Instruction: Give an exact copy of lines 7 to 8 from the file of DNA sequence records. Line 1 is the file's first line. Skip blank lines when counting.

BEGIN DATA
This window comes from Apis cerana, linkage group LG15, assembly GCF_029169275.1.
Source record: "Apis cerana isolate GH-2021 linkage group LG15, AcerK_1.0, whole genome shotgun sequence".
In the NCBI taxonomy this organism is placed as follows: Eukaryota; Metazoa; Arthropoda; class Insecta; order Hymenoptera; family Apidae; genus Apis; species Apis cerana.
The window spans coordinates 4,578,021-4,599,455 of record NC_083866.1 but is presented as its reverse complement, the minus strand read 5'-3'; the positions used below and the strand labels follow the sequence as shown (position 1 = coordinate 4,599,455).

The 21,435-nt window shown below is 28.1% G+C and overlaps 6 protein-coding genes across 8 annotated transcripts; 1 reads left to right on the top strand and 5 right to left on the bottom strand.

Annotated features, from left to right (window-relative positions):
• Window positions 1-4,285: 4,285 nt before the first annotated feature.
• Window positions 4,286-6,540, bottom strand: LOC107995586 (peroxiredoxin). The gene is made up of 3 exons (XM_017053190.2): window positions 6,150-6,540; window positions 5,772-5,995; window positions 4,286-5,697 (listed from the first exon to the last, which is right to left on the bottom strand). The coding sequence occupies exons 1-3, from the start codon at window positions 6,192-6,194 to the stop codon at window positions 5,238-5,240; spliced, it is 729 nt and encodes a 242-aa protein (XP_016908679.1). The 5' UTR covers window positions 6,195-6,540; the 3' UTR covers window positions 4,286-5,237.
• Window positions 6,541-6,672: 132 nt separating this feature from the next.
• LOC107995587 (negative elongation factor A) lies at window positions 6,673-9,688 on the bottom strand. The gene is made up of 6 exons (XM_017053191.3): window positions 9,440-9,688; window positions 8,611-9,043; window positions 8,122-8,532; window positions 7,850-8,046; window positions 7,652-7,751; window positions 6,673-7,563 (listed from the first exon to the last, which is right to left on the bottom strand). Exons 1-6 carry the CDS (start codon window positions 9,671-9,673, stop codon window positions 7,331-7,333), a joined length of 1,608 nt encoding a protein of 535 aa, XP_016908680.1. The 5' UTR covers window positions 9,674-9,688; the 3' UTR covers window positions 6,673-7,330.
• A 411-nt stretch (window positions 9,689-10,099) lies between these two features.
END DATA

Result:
• Window positions 1-4,285: 4,285 nt before the first annotated feature.
• Window positions 4,286-6,540, bottom strand: LOC107995586 (peroxiredoxin). The gene is made up of 3 exons (XM_017053190.2): window positions 6,150-6,540; window positions 5,772-5,995; window positions 4,286-5,697 (listed from the first exon to the last, which is right to left on the bottom strand). The coding sequence occupies exons 1-3, from the start codon at window positions 6,192-6,194 to the stop codon at window positions 5,238-5,240; spliced, it is 729 nt and encodes a 242-aa protein (XP_016908679.1). The 5' UTR covers window positions 6,195-6,540; the 3' UTR covers window positions 4,286-5,237.